Stocks fall as trading starts for year of great expectations
U.S. stocks pulled back from their recent record highs Monday, as big swings returned to Wall Street at the start of a year in which the dominant expectation is for a powerful economic rebound to sweep the world.
The Standard & Poor’s 500 index, which ended 2020 at an all-time high, slid 1.5% after earlier dropping as much as 2.5%. It was the benchmark index’s biggest decline since late October. Technology companies accounted for a big share of the sell-off, along with industrial, communication services, healthcare and other stocks. Only the S&P 500’s energy sector managed to eke out a gain.
The selling comes as COVID-19 cases keep climbing at frightening rates around the world, threatening to bring more lockdown orders that would punish the economy. The worsening numbers also raise the possibility that Wall Street has been overly optimistic about the big economic recovery it sees coming because of COVID-19 vaccines. Tuesday’s upcoming runoff elections to determine which party controls the Senate may also be contributing to the volatility.
The S&P 500 fell 55.42 points to 3,700.65. The Dow Jones industrial average also fell from its record set last week, shedding 382.59 points, or 1.3%, to 30,223.89. At one point, it was down 724 points. The tech-heavy Nasdaq composite lost 189.84 points, or 1.5%, to 12,698.45.
Small-company stocks, which have been notching solid gains in recent weeks, also fell. The Russell 2000 index of smaller companies dropped 28.94 points, or 1.5%, to 1,945.91.
Treasury yields held relatively steady after giving up a healthy gain in the morning. Gold jumped 2.7%, while the price of U.S. crude oil fell 1.9%.
California’s economic recovery slowed in November as lots of workers dropped out of the labor force. Unemployment, which counts those still seeking work, fell to 8.2%.
Stocks also fell in Japan as officials there mull over a state of emergency due to surging COVID-19 cases. But optimism was more prevalent in other markets, with European and most Asian indexes closing higher.
In the United States, regulators have already approved two vaccines. China last week gave the greenlight for its first domestically developed vaccine. Others are also being tested.
Even though infection rates and hospitalizations are at frightening levels, many investors have been betting that ultralow interest rates provided by the Federal Reserve and financial support for the economy recently approved by Congress can help tide the economy over until vaccinations become more widespread.
Almost 9 out of 10 stocks in the S&P 500 fell Monday. On the losing end of the market were several Big Tech stocks. Apple fell 2.5%, Microsoft dropped 2.1% and Amazon lost 2.2%. Because they’re so massive, the Big Tech stocks have much more sway over the S&P 500 than other companies’ shares. Those three were the biggest drags on the index.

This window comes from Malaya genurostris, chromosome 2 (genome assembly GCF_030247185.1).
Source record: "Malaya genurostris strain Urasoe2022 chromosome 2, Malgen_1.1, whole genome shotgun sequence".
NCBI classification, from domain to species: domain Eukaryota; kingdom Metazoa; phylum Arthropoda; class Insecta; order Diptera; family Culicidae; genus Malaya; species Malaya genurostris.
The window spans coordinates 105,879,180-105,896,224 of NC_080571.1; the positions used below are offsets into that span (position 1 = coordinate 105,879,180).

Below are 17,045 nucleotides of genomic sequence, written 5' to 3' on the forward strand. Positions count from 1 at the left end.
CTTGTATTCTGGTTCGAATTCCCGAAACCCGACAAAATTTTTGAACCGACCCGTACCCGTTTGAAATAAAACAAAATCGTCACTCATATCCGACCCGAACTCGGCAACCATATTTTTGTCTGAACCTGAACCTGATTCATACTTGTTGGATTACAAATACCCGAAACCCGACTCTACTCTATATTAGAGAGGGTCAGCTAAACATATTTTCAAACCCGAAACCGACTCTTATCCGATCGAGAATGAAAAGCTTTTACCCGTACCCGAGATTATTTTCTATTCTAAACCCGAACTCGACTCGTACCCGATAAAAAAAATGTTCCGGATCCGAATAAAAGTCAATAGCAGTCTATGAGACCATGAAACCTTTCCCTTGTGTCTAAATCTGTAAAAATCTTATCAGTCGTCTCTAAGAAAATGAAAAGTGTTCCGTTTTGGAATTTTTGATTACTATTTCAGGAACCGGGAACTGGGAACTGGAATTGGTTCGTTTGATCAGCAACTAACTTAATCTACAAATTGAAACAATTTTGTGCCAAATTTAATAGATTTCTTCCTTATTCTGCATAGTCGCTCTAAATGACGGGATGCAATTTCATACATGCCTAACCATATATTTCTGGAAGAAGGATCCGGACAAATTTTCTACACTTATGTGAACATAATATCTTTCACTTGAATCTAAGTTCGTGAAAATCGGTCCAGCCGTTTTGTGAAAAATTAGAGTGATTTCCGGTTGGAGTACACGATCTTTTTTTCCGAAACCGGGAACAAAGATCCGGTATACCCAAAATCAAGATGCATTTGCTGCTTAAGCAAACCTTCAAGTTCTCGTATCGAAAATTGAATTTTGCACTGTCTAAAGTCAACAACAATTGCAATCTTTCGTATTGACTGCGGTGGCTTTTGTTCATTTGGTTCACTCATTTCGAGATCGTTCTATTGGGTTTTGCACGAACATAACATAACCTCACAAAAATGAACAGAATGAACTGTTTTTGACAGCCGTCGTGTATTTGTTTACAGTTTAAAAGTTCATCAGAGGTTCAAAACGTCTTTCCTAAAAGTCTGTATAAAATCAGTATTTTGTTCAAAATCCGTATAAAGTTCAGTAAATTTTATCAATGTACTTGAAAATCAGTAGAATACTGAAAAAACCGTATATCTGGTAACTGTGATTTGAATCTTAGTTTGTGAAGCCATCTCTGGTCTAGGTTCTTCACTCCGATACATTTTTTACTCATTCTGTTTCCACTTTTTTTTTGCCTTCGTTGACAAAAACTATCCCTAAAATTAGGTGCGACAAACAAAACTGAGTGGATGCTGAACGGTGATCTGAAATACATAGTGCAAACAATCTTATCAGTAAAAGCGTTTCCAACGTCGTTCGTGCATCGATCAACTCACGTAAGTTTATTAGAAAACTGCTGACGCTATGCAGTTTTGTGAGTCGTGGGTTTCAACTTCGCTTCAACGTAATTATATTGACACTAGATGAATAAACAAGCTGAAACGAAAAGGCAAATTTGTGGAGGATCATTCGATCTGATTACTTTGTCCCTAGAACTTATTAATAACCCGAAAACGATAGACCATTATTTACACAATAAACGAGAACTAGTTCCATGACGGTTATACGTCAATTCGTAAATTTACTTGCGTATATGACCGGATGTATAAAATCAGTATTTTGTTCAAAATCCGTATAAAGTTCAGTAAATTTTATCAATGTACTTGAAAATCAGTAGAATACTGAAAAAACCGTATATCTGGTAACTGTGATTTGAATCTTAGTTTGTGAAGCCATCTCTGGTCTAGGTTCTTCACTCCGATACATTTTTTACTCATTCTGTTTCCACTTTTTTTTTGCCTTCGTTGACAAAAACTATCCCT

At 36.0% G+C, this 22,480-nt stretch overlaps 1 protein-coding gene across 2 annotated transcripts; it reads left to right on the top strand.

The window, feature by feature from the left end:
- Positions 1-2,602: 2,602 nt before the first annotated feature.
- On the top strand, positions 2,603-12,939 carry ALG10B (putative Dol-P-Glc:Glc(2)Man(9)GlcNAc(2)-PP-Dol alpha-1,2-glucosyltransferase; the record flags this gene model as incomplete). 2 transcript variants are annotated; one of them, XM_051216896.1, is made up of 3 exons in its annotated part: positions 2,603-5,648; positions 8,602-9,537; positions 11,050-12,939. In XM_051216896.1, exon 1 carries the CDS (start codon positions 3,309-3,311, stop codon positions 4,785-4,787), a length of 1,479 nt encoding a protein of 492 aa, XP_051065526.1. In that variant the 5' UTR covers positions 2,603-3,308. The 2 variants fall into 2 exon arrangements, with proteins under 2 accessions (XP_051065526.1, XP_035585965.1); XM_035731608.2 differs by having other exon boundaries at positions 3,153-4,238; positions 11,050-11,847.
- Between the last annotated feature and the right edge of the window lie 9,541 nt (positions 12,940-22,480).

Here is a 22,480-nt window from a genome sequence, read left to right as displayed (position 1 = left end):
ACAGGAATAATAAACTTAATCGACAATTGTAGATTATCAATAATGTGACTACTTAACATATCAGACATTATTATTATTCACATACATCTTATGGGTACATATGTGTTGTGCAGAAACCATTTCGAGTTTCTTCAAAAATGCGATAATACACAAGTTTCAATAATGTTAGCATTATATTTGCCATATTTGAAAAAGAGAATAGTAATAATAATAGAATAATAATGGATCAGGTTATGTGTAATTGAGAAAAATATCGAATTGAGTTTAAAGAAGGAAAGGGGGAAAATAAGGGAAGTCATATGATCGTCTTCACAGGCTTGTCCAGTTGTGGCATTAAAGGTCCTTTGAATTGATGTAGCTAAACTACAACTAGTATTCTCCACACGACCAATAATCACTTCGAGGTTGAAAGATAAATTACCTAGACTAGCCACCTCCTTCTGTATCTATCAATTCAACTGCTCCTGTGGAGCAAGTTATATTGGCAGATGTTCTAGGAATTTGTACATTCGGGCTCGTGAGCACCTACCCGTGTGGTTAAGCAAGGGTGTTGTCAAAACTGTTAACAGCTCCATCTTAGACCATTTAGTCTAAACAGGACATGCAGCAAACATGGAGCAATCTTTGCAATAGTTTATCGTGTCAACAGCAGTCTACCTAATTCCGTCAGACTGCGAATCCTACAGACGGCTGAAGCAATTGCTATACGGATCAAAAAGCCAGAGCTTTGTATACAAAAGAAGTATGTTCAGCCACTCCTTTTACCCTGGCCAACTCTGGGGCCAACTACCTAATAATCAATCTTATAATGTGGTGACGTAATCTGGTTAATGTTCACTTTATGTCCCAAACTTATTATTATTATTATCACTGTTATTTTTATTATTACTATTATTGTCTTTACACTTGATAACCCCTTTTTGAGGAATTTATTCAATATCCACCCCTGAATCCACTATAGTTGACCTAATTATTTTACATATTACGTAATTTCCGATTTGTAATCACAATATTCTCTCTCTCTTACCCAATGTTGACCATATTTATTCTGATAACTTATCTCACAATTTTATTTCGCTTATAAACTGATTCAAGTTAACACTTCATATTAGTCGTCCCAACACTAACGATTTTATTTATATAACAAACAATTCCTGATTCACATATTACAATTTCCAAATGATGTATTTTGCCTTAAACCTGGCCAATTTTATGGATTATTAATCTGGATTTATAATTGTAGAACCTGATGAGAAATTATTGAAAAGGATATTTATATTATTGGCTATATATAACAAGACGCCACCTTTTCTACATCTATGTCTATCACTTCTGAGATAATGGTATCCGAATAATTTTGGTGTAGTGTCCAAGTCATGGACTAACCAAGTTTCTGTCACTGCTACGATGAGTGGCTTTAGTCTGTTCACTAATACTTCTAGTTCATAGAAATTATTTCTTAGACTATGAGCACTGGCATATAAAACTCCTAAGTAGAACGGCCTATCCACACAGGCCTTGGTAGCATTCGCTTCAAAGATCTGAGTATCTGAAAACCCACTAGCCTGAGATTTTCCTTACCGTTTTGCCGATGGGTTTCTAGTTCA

Stocks of airlines, cruise operators, hotel chains and other companies hit particularly hard by the pandemic also had some of the market’s sharpest losses. Alaska Air Group slid 5.3%, while Norwegian Cruise Line fell 6.7%.
Tesla rose 3.4% after it said it delivered 499,500 vehicles last year. That’s a 36% jump for the year, though it fell short of CEO Elon Musk’s goal of 500,000, which was set before the pandemic hit.
In European stock markets, France’s CAC 40 gained 0.7%, and Germany’s DAX returned 0.1%. The FTSE 100 in London rose 1.7%.
In Asia, Tokyo’s Nikkei 225 lost 0.7% after Prime Minister Yoshihide Suga said a state of emergency was under consideration for the Japanese capital and three surrounding prefectures because of surging coronavirus caseloads.
Suga called on restaurants and bars to close by 8 p.m. and said it would be difficult to restart a travel promotion program that was suspended last month. He said the government would expedite approval of COVID-19 vaccines and begin providing injections in February.
South Korea’s Kospi rose 2.5%, Hong Kong’s Hang Seng gained 0.9% and stocks in Shanghai climbed 0.9%.
In the bond market, the yield on the 10-year Treasury rose to 0.91% from 0.89% late Thursday. In the morning, it had climbed as high as 0.96% in a signal of rising expectations of economic growth and inflation. Markets were closed Friday for New Year’s Day.
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